Fahrenheit to Kelvin
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The conversion formula for calculating degrees celsius (°F) from kelvin (K) is as follows:
The conversion formula for calculating kelvin (K) from degrees celsius (°F) is as follows:
The Kelvin temperature scale was created in response to the need for an absolute thermometric scale, it has its zero point at absolute zero and progresses from that point.
Kelvin is one of the seven base units of the SI system of units.
The Fahrenheit temperature scale is a non SI temperature scale that is now based on two fixed points, the freezing point of water at 32 °F and the boiling point of water 100 °F.
1 degree fahrenheit is 1/180th of the interval between the freezing point and boiling point of water. The scale is defined by the freezing point of water at 32 °F and the boiling point of water at 212 °F.
The fahrenheit temperature scale is used in US Customary units and was formerly used in British Imperial units as the main unit of temperature.
The Fahrenheit temperature scale is names after Daniel Fahrenheit, inventor of the mercury thermomenter, who first proposed the scale in 1724.
Fahrenheit's original scale wasn't based around the freezing and boiling points of water. Some stories say it was based on the lowest temperature to which Farhenheit could reproducibly cool brine (0 degrees) and the average human body temperature (100 degrees), though these would appear to be strange reference points and given that serious research on average human body temperature wasn't done until the 19th century fairly unlikely to be true.
Other sources link the work of Fahrenheit to earlier work done by Ole Rømer, whose temperature scale was based on the freezing point of brine and the boiling point of water.
The Fahrenheit temperature scale was used widely around the world until the mid to late 20th Century when many countries that had previously used Fahrenheit, such as the United Kingdom, Canada, India and Australia, adopted the SI metric Celsius temperature scale.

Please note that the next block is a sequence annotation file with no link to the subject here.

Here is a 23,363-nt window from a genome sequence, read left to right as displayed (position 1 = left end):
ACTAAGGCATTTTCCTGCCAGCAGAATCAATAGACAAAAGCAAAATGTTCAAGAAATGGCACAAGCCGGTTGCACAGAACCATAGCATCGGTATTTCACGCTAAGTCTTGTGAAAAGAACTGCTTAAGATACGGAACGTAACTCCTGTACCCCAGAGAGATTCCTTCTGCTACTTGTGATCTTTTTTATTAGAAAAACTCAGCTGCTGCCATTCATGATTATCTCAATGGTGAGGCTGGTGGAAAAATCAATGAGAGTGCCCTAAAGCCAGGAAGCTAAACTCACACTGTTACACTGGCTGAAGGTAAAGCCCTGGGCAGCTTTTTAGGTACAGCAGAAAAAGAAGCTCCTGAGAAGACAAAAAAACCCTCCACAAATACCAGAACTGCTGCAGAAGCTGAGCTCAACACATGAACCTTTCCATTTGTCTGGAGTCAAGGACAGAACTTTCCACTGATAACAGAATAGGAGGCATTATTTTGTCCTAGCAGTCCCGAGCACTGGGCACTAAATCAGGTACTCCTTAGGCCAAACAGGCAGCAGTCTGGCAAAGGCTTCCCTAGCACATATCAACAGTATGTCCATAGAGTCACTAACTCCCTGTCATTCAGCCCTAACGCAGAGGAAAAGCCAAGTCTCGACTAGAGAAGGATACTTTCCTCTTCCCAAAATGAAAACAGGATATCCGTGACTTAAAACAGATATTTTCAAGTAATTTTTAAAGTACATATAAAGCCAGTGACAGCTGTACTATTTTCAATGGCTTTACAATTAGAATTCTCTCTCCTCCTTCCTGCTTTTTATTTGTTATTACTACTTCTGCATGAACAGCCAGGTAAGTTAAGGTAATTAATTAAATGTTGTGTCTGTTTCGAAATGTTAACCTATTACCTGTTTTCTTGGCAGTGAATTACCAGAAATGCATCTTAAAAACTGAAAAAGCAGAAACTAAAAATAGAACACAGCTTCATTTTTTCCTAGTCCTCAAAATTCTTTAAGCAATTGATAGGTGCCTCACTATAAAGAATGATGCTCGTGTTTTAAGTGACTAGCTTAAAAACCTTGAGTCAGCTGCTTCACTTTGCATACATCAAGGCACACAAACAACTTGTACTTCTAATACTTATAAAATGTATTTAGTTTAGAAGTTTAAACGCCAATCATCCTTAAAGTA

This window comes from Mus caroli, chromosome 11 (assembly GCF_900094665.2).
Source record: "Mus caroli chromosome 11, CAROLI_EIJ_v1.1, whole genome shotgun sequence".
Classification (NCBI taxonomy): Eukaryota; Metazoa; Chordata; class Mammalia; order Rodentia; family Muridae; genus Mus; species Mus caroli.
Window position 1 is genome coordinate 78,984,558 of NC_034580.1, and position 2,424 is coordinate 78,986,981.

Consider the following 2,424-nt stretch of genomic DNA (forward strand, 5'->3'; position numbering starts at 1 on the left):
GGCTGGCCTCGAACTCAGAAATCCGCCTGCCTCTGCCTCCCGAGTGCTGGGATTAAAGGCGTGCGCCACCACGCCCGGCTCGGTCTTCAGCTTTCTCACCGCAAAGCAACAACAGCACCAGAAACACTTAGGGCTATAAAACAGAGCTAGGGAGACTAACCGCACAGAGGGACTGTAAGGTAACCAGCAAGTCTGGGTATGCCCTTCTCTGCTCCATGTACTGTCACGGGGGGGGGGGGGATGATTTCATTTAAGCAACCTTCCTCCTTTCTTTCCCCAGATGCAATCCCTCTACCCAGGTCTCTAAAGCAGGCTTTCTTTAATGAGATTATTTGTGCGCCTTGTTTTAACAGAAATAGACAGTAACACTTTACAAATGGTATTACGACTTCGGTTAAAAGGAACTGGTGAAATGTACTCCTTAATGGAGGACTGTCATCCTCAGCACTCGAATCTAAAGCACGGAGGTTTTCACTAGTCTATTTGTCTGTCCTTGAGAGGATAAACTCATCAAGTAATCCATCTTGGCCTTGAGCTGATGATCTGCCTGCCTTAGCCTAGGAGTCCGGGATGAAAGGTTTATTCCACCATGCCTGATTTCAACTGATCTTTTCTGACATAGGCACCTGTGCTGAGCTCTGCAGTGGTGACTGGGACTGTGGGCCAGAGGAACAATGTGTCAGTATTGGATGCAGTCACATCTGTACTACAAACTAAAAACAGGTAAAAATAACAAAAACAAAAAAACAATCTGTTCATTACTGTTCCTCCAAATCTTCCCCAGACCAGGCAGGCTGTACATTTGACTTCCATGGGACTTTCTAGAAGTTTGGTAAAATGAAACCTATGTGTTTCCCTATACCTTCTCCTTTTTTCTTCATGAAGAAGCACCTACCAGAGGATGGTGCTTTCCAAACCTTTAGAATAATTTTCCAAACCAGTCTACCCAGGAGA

Fahrenheit is used in the United States of America, the Bahamas, Belize, the Cayman Islands and US Territories such as Guam, Puerto Rico and the US Virgin Islands.
The kelvin is a measurement unit for temperature defined by having its base at absolute zero, the temperature at which all thermal motion ceases. It is now one of the seven base units of the SI system of units.
The kelvin, unit of thermodynamic temperature, is the fraction 1/273.16 of the thermodynamic temperature of the triple point of water. This formal definition was Resolution 4 of the 13th CGPM (1967/68)
The kelvin is one of the seven base units of the SI metric system.
The abbreviation degrees K or deg K were used prior to Resolution 3 of the 13th CGPM (1967/68), that formally defined the symbol K. (See Resolution 7 of the 9th CGPM (1948) and Resolution 12 of the 11th CGPM (1960) for more information.
The Kelvin scale is named after Northern Irish physicist and engineer William Thompson, 1st Baron Kelvin who identified the need for an absolute thermometric temperature scale in 1848.
Baron Kelvin used the accepted expansion coefficient of gas per degree Celsius (Centigrade in his time) relative to the ice point in order to calculate absolute zero - the base of the scale. His calculation gave a value of -273 °C.
In 1954 Resolution 3 of the 10th CGPM (1954) defined the scale using the triple point of water, with an assigned value of 273.16 K. This definition was further refined in 1967 at the 13th CGPM to the current formal definition.
Kelvin is used within the scientific community worldwide, including in the United States where Fahrenheit is still in everyday use for weather forecasts.